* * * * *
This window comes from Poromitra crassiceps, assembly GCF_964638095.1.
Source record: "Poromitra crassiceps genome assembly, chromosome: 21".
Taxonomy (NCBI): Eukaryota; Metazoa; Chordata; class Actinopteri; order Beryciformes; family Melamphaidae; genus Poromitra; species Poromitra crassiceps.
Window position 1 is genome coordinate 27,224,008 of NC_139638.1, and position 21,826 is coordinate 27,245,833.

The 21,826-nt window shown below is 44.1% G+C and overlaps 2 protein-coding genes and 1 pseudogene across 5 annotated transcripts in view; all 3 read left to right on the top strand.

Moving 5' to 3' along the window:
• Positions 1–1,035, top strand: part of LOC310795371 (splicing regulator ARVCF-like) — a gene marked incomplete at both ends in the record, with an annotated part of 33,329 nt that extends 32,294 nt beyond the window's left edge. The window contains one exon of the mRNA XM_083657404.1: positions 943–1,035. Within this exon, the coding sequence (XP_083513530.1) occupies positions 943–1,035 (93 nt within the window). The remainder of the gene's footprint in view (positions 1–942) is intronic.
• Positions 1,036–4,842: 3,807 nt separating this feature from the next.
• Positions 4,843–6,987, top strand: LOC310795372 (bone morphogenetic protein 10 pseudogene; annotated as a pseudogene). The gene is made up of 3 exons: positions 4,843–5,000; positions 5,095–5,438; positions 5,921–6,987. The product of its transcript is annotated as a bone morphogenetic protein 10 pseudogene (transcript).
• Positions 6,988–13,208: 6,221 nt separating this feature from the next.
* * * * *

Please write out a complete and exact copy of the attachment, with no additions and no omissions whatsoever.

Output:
This window comes from Poromitra crassiceps, assembly GCF_964638095.1.
Source record: "Poromitra crassiceps genome assembly, chromosome: 21".
Taxonomy (NCBI): Eukaryota; Metazoa; Chordata; class Actinopteri; order Beryciformes; family Melamphaidae; genus Poromitra; species Poromitra crassiceps.
Window position 1 is genome coordinate 27,224,008 of NC_139638.1, and position 21,826 is coordinate 27,245,833.

The 21,826-nt window shown below is 44.1% G+C and overlaps 2 protein-coding genes and 1 pseudogene across 5 annotated transcripts in view; all 3 read left to right on the top strand.

Moving 5' to 3' along the window:
• Positions 1–1,035, top strand: part of LOC310795371 (splicing regulator ARVCF-like) — a gene marked incomplete at both ends in the record, with an annotated part of 33,329 nt that extends 32,294 nt beyond the window's left edge. The window contains one exon of the mRNA XM_083657404.1: positions 943–1,035. Within this exon, the coding sequence (XP_083513530.1) occupies positions 943–1,035 (93 nt within the window). The remainder of the gene's footprint in view (positions 1–942) is intronic.
• Positions 1,036–4,842: 3,807 nt separating this feature from the next.
• Positions 4,843–6,987, top strand: LOC310795372 (bone morphogenetic protein 10 pseudogene; annotated as a pseudogene). The gene is made up of 3 exons: positions 4,843–5,000; positions 5,095–5,438; positions 5,921–6,987. The product of its transcript is annotated as a bone morphogenetic protein 10 pseudogene (transcript).
• Positions 6,988–13,208: 6,221 nt separating this feature from the next.